- Note from the Editor
Two entities loom large in our second issue of 2014: (1) populations whose primary language is not English (especially Spanish- speaking populations in North and Central America and the Caribbean, but also speakers of Asian languages and residents of Senegal and Niger); and (2) health care settings—ranging from hospitals to community health centers to private primary care practices to free clinics to shelters to the street itself.
Theme 1: Linguistically- Identified Populations and Health
Within counties and across countries, languages represent culture in the most deep-seated way possible. Languages serve as markers of cultural identity and, viewed more closely, yield rich information about cultures. Spanish, Chinese, Vietnamese, Korean, and languages spoken in the predominantly Muslim West African nations of Senegal (Wolof, Fula, Serer, French, and others) and Niger (Hausa, Zarma, Fulani, Tuareg, French, and others) all come into the stories told in the articles in this issue, especially Spanish. The authors of the ACU Column, which concerns barriers to contraceptive care faced by low- income and otherwise marginalized women, remind readers of Sankofa—the West African (Akan) symbol representing the importance of examining the lessons of our past in order to reach the full potential of our future. I hope the articles gathered together here contribute to such examinations.
Fundamental to good health care is good communication among patients, staff, and caregivers. Baig and colleagues report from Chicago on a study of the Spanish language ability and cultural awareness of community health center staff and providers working with large numbers of Latino patients with diabetes, and identify specific areas for improvement. Berkowitz and colleagues assessed the status of Latino patients in the Diabetes Study of Northern California, reporting that low income and low educational attainment are important risk factors for hypoglycemia. In a Report from the Field, Sanchez and colleagues from Texas describe the outcome of an Office of Minority Health meeting on eliminating health disparities through culturally and linguistically integrated care, concluding with the identification of key strategies to achieving this end. Connections between the quality of patient- provider communication among Puerto Ricans, socio- demographic variables, and health status occupy William Calo and colleagues in their Brief Communication. Maranda and colleagues at a community health center in New York City conducted an intervention designed to enhance patient activation and report on signs of its effectiveness among Spanish- speaking patients.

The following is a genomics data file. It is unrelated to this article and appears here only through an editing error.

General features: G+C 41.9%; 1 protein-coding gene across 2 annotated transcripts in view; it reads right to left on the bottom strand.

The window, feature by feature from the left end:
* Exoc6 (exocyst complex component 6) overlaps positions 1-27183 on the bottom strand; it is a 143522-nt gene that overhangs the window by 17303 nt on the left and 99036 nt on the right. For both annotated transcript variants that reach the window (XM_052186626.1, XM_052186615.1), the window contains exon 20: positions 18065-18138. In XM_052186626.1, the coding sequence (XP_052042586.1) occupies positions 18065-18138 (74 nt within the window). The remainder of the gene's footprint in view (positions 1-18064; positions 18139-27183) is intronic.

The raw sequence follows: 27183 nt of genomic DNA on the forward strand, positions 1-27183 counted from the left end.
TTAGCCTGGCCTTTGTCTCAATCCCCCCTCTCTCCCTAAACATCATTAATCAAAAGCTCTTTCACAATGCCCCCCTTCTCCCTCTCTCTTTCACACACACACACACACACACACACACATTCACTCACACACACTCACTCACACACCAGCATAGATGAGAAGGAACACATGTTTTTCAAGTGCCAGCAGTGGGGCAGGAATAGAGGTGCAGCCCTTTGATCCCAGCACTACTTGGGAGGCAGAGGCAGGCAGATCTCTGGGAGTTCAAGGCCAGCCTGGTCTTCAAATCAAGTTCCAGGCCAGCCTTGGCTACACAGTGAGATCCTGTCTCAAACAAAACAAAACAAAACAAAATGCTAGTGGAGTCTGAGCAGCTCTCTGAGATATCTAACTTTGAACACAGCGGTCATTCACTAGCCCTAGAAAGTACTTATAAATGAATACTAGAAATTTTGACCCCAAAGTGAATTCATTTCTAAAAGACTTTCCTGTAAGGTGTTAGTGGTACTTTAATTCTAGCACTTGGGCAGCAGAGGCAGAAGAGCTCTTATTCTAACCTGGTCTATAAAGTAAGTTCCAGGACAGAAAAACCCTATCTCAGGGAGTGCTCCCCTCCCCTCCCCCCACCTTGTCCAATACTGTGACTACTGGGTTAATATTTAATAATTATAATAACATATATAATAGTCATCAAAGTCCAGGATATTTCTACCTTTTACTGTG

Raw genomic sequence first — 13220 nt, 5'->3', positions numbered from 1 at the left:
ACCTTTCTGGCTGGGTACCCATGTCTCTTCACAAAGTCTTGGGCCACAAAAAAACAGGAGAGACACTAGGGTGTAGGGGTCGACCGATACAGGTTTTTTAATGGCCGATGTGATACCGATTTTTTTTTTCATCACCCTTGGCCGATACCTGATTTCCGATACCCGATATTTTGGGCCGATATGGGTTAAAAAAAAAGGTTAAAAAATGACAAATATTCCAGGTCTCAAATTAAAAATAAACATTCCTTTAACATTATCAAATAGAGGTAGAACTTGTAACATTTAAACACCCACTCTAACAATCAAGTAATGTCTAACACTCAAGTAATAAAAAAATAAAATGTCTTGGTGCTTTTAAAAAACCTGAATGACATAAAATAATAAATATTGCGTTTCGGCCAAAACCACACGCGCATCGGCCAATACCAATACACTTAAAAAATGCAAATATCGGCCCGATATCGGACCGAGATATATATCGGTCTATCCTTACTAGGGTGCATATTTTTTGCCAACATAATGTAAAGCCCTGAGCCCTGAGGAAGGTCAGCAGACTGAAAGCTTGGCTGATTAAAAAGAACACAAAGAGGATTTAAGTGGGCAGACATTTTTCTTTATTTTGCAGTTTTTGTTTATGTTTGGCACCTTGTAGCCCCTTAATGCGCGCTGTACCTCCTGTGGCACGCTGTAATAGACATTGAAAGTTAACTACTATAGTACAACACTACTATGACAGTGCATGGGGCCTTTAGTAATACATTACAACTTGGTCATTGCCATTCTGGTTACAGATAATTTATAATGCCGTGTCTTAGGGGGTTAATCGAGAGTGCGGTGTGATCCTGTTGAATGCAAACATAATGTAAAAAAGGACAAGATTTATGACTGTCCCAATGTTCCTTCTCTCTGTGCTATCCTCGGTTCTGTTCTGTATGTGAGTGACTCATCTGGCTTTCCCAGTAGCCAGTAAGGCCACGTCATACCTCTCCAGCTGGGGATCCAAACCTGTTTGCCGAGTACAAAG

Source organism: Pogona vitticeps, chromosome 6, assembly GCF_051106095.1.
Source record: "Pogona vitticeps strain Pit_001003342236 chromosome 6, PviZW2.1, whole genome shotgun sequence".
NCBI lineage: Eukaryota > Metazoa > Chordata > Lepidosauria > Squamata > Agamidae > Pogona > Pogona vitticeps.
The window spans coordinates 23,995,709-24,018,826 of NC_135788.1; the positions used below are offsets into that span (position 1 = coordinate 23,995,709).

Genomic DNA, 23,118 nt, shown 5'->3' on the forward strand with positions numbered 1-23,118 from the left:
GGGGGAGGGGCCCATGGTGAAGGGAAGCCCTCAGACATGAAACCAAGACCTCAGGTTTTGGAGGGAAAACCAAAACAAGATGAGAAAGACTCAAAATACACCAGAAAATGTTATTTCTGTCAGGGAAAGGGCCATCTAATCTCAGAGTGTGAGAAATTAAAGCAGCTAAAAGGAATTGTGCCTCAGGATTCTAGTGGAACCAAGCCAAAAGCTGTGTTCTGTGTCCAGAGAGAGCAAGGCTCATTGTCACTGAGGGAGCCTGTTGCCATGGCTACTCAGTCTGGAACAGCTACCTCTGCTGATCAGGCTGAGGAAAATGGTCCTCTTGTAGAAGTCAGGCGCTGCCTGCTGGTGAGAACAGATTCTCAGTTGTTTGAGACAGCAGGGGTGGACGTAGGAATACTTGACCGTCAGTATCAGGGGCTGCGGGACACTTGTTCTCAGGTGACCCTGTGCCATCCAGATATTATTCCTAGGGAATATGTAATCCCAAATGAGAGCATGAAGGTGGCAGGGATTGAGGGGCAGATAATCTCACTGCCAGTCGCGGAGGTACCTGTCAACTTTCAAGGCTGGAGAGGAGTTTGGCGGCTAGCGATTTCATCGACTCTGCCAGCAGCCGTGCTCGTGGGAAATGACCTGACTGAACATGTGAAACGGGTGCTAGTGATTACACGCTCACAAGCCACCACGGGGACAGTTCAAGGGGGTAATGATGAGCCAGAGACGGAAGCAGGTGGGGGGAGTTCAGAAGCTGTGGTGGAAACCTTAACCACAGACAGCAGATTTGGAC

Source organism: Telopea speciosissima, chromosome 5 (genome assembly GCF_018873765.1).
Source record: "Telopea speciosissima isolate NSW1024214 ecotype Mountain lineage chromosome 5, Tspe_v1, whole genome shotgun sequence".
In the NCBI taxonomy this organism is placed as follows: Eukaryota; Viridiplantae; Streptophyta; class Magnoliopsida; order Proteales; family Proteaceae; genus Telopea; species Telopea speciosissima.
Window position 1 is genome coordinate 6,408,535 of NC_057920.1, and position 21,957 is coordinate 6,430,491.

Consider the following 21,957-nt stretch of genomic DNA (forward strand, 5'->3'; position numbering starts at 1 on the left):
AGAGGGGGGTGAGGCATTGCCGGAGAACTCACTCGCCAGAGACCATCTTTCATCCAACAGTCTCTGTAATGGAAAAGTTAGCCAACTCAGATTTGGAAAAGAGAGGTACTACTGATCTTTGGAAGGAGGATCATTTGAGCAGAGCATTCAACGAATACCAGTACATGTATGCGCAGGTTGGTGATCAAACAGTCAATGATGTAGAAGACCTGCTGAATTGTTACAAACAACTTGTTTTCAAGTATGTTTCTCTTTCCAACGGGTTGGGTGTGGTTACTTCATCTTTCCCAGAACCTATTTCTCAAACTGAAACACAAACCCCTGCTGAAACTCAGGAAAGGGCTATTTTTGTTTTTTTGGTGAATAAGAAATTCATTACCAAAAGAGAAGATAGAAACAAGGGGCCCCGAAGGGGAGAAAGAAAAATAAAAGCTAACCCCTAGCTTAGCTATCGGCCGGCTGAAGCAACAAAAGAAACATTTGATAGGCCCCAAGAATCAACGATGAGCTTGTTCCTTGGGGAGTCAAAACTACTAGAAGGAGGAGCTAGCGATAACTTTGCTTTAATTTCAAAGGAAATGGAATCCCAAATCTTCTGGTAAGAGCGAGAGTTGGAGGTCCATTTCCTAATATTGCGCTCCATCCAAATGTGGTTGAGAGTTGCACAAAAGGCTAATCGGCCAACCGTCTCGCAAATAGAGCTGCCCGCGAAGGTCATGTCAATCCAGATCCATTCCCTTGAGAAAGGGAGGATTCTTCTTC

It has previously been found that, in the United States, metropolitan areas with laws prohibiting over- the- counter (OTC) sales of syringes have a higher mean HIV prevalence than other metropolitan areas. Pollini and colleagues examine OTC syringe sales in Tijuana, Mexico, where such sales are legal, by means of a survey of over 200 pharmacies. [End Page ix] They report that, despite the legality of the practice, a large majority (74%) of respondents reported that their pharmacy required a prescription for a syringe purchase.
Religion and church teachings positively influence the cancer screening practices of Catholic Latinos in Massachusetts, according to Allen and colleagues from Dana-Farber, Harvard, and Boston College. Participants in the eight focus groups they conducted emphasized that their parish leaders strongly encouraged cancer screening, expressed willingness to participate in health education programs in their parishes, and provided practical recommendations for implementing such health programs.
Forty women living in Guatemala participated in a qualitative study of cervical cancer and HPV knowledge, attitudes, beliefs, and behaviors. Petrocy and Katz, who conducted the study, report that while knowledge was low, openness to receiving the vaccine and in getting it for daughters is high. Nguyen and Belgrave report on the interaction of ethnic identification and the effectiveness of a breast and cervical cancer screening intervention among Vietnamese women living in the United States, reporting that higher ethnic identification was associated with less effectiveness. Lee, Choi, and Jung, using the California Health Interview Survey, studied access to health care among three Asian sub- groups (Chinese, Vietnamese, and Korean). While they find that poverty and insurance status commonly impede access to care, there are differences worth noting among the subgroups. First, Koreans had by far the worst access to a regular source of care (45.2%), relative to both...